Moneyball – the Oakland As use of data and metrics to ID undervalued players — was one of the major catalysts for the current rage around big data and data analytics.
The Houston Astro’s were one of the teams to adopt the Moneyball philosophy in a big way.
This week, the NY Times broke the story that the St. Louis Cardinals had hacked into Astro’s proprietary database.
In fact, this hack seemed to get more media time than the Chinese jacking the personal info of all government employees.
Baseball competition aside, here’s why I think there’s a big teaching point in the story …
First, it’s becoming increasingly apparent that no database is totally secure.
Not the governments’ databases (think, personnel records, IRS data, ObamaCare info), not companies’ databases (think, Sony and Target) … and certainly not sports teams.
What that means is that predatory hackers can let somebody else do the heavy lifting and deep thinking … and then pounce to snatch the data, ideas and algorithms.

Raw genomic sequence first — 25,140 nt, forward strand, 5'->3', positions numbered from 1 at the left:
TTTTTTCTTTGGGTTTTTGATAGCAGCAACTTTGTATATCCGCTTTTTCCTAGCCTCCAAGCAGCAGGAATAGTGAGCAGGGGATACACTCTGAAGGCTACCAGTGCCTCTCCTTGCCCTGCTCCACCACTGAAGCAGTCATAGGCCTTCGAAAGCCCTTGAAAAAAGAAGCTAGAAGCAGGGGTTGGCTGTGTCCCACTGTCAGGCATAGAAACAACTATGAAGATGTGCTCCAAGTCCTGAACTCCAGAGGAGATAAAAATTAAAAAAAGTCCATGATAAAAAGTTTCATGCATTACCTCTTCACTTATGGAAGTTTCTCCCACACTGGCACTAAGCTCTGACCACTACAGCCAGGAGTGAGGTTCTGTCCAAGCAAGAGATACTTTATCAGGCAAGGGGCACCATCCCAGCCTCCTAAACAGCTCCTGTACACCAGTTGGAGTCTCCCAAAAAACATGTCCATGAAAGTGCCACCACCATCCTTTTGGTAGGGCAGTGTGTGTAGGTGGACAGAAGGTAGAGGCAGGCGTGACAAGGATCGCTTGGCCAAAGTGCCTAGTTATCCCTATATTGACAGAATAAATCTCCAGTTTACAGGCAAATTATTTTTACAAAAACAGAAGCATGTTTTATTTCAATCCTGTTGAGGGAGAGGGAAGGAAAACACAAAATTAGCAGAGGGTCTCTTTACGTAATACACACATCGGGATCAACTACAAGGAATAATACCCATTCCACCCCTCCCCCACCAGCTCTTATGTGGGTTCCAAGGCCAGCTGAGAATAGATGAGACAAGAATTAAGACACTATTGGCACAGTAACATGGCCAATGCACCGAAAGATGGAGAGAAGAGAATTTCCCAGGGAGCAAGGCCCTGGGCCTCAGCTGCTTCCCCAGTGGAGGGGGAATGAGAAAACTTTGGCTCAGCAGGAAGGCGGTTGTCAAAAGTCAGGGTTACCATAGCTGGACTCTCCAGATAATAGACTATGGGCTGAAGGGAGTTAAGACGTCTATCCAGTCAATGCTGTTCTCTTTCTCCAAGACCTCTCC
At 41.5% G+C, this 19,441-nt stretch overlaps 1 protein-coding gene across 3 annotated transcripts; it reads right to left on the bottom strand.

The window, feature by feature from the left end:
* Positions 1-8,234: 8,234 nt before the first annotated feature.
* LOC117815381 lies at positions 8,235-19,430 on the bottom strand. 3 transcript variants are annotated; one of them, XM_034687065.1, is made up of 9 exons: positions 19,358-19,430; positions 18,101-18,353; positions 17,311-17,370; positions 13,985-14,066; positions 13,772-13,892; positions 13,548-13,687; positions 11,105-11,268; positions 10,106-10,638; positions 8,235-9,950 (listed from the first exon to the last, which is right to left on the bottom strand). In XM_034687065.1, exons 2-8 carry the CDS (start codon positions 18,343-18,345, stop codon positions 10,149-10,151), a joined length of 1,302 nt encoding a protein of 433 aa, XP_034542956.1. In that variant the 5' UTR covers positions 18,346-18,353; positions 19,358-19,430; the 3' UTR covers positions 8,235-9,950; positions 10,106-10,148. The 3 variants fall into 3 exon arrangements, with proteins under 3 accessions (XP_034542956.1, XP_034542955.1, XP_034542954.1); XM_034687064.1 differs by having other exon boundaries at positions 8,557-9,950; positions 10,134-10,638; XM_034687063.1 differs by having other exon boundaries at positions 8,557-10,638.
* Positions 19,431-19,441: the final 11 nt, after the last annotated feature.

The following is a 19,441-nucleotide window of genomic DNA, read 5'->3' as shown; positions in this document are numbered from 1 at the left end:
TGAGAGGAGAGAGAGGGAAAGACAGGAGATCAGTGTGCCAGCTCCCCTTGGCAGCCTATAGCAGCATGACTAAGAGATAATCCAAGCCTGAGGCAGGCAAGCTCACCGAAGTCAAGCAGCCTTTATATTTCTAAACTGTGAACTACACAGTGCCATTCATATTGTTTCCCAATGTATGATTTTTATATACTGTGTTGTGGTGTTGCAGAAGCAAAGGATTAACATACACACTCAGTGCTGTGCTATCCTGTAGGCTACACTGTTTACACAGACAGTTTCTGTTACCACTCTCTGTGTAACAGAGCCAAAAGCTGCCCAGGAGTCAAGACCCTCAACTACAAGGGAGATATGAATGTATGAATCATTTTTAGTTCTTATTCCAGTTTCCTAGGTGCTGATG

Sure … but, often undetected (until too late) and unpunished (e.g. how to prove the Chinese did it, and what punishment to dish out?).
And, there’s a broader business strategy question raised:
How long can a team or a company sustain a competitive advantage from big data and data analytics?
Organizations only have competitive advantage if the data and rules stay proprietary, i.e. confidential.
But, because of loose lips and personnel movements — from team to team, company to company –the rules become common knowledge pretty quickly.
It didn’t take long for all baseball teams to start tracking on-base-percentages, right?
It didn’t take long for all casinos to start giving players loyalty cards and tracking their slots plays.
The point: most ideas are easily copied … in essence, if not directly and literally.
Proprietary data provides an advantage … until it’s hacked.
Heads up !
Side note: Unlike most folks, I want Congress to investigate the Cards – Astros hack.
Not because I think it’s that big a deal, but because it would distract them from messing up other things.